Vivo APEX concept phone makes the fully bezel-less dream real

JC Torres - Feb 26, 2018, 12:44 am CDT
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Vivo APEX concept phone makes the fully bezel-less dream real

In 2016, the Xiaomi Mi Mix started something that would become a major design trend to date. 18:9 screens and similar have pushed out almost all unnecessary bezels. Well, almost. A few remain, sometimes in rather odd places like the iPhone X’s world-famous notch. A completely bezel-less phone is still a pipe dream, hindered by many technical and practical considerations. But if Vivo’s new APEX concept phone ever come to market, all of those would disappear, though some in rather comical ways.

It seems that Vivo wasn’t satisfied at the short-lived and relatively small publicity it got for shipping the world’s first in-display fingerprint scanner, made by Synaptics, in its Vivo X20 Plus UD. Now it’s aiming for a “Half-Screen In-Display Fingerprint Scanning Technology”, which is a bit of a misnomer. This tech turns nearly, but not exactly, half of the screen’s height into a fingerprint scanning area. This would address one of the many concerns users have with in-display fingerprint scanners being limited to only one small portion of the screen.

That is actually just one of the few problems that the Vivo APEX concept phone tries to address. While Vivo does put that front and center, almost literally, too, the phone will perhaps be most interesting for having almost no bezels at all, neither at the sides nor especially top and bottom. And it uses a few interesting solutions to achieve something users, designers, and manufacturers could only dream of.

The biggest problem with fully bezel-less screens is that you still need some bezel space for things like sensors, earpiece speaker, and, of course, the front-facing camera. Xiaomi has solved the speaker problem by removing it and relying on a piezoelectric ceramic speaker that vibrated the whole phone. Vivo is employing something similar that it calls Screen SoundCasting Technology that sounds the vibrations right through the display. Indirectly related to the front speaker, Vivo is also using a new System in Package technology to integrated DAC and three amplifiers into one, thereby further reducing the space inside.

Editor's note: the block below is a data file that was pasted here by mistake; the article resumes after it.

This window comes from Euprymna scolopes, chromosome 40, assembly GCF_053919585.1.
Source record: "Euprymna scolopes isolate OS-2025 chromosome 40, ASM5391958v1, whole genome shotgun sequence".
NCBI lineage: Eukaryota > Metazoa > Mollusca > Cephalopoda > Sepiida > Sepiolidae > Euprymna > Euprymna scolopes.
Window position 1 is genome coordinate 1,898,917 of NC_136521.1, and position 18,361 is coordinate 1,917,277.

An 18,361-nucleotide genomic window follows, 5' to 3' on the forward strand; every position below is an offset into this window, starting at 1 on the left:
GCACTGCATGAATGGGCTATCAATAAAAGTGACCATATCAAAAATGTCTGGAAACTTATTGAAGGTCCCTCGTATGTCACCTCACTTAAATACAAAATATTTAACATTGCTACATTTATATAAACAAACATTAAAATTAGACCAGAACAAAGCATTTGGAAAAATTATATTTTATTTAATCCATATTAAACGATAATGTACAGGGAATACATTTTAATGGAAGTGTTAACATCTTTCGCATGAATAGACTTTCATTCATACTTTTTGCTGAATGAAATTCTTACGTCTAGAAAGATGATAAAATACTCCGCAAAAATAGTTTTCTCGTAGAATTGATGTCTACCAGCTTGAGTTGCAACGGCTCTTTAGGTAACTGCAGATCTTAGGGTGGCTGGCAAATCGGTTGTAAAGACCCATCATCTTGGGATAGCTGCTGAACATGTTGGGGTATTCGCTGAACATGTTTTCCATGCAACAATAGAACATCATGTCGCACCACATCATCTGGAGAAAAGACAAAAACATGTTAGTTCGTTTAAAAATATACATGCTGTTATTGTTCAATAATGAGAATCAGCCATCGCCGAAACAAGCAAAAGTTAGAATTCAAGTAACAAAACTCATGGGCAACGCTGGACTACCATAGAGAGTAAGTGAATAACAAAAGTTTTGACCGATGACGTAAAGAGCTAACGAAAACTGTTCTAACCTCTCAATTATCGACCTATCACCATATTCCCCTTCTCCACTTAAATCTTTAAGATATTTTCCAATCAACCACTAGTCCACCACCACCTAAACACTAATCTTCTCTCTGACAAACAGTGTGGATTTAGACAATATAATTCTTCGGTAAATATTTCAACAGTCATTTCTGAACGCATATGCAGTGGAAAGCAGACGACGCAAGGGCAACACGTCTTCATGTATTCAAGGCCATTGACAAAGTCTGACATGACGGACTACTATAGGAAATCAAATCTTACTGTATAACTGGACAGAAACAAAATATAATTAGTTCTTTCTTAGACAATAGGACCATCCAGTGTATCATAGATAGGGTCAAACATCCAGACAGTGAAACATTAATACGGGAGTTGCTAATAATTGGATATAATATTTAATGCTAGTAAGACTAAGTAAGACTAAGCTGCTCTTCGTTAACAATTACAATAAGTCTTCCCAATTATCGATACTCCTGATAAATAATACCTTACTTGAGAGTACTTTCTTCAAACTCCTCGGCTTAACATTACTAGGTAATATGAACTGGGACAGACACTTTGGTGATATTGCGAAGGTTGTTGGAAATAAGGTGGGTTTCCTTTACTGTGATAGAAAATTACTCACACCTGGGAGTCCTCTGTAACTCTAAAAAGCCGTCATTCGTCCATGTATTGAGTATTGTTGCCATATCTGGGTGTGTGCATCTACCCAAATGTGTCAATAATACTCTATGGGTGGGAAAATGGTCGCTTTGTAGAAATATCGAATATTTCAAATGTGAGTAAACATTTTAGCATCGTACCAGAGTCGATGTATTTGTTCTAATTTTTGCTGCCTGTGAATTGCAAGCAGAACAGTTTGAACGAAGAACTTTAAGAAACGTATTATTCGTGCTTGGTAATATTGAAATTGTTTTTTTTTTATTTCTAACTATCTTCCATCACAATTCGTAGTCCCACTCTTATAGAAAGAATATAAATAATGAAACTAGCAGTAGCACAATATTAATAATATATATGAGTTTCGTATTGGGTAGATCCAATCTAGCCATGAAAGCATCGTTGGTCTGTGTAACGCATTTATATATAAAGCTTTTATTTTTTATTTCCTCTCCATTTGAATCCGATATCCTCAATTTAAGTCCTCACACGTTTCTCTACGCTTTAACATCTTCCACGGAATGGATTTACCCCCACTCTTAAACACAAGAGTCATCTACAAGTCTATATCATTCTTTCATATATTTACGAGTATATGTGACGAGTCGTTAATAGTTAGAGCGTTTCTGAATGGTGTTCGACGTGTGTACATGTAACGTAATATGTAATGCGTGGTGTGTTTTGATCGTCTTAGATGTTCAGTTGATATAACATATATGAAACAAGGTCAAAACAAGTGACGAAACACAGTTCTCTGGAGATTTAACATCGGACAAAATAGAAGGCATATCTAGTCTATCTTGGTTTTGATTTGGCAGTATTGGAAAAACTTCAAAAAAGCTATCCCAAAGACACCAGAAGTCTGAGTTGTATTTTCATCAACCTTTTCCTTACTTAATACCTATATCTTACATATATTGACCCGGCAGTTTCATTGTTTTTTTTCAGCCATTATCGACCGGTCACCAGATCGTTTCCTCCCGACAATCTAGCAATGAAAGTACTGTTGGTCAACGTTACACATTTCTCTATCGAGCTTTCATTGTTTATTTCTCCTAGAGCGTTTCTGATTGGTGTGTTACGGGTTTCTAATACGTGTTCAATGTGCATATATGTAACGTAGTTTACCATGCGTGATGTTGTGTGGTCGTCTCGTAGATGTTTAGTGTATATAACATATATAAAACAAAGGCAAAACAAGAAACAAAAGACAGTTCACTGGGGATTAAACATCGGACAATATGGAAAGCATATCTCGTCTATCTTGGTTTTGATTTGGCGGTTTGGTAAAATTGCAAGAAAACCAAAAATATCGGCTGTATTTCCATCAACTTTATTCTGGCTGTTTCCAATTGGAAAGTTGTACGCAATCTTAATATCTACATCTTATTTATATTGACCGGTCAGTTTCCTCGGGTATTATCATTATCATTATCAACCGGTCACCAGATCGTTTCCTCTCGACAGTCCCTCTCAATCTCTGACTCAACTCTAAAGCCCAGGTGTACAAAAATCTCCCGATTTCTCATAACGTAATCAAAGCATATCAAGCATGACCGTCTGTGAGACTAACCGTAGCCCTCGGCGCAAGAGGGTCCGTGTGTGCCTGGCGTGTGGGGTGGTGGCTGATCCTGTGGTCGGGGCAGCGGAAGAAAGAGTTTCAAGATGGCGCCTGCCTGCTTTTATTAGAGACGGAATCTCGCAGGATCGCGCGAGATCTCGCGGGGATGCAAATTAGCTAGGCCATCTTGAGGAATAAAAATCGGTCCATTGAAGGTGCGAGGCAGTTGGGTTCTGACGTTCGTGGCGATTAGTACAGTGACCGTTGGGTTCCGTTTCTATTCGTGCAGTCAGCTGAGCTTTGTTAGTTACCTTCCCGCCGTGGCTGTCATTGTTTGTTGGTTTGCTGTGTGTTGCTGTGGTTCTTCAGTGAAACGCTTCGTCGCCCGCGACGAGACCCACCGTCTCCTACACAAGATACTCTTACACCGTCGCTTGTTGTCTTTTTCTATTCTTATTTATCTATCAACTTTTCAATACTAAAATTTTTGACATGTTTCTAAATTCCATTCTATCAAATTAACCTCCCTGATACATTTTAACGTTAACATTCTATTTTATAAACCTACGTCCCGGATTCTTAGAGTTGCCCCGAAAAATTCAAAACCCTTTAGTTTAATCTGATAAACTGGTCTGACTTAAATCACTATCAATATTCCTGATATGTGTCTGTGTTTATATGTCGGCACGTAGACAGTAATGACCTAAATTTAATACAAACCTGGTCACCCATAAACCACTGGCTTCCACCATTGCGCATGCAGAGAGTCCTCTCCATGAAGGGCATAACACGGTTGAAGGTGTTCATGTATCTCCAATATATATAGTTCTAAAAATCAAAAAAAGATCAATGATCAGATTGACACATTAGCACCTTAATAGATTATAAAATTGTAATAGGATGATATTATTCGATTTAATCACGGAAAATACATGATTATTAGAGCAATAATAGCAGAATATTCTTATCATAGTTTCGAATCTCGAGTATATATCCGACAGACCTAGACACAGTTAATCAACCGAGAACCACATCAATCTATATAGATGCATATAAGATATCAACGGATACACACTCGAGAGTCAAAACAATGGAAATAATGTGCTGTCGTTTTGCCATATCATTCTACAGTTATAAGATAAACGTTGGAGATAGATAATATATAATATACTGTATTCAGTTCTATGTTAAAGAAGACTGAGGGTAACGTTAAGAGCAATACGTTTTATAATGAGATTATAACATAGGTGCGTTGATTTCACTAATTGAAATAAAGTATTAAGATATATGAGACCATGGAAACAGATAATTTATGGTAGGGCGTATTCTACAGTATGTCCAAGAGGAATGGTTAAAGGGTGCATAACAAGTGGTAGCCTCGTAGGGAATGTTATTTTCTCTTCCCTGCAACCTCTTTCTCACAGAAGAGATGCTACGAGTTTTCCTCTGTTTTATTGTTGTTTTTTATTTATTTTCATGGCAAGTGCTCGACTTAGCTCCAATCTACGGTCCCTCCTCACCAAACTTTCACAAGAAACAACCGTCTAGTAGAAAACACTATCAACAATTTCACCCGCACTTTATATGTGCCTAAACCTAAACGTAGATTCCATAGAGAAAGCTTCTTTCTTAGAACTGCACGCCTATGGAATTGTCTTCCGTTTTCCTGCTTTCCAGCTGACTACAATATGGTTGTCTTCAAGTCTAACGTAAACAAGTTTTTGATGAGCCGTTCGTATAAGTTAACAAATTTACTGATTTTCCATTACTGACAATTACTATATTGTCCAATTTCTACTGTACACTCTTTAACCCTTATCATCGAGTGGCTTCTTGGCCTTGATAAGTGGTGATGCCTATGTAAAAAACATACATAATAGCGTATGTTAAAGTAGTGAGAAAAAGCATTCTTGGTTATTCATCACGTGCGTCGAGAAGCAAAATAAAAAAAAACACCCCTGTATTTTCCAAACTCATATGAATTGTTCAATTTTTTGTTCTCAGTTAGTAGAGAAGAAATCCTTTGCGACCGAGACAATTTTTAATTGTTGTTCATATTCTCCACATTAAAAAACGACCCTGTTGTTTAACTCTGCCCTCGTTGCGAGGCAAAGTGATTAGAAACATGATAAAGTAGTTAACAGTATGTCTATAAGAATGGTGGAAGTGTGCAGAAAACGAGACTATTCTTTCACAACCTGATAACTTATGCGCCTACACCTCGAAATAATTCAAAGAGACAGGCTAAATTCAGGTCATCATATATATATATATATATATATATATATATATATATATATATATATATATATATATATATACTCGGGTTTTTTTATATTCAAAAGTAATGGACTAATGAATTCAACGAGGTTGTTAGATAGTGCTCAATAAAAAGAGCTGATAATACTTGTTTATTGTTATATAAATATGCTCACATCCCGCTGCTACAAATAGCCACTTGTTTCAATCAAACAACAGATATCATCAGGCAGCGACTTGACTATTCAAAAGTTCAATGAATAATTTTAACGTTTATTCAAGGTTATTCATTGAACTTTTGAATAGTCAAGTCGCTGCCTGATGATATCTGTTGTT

The biggest problem, however, is the front-facing camera. Short of developing a camera that can see through the display panel, manufactures like Apple and Essential have resorted to cutting out a portion of the screen to make room for it, a.k.a. the notch. Vivo’s solution is genius in its simplicity but also incredibly ridiculous in action. The 8 megapixel front camera is hidden inside and slowly, in one second, slides out from the top when in use. The 1 second delay is hardly ideal, but considering selfies are less time-critical than regular shots, that might be OK. If you thought the OPPO N1’s swiveling camera was weird, it has nothing on the Vivo APEX.

Altogether, these mish mash of solutions have resulted in an actually working phone that is almost 98% screen. It is hardly the perfect answer and has still a lot of room for improvement. And Vivo is totally fine with that. It’s in no rush to market the APEX. In fact, it has no plans to bring it to the market at all. At least not yet. Like any other concept products, the APEX is meant more as an experiment to inform future features. So don’t be surprised if future Vivo phones, bezel-less or otherwise, will start sporting noisy slide-out cameras.


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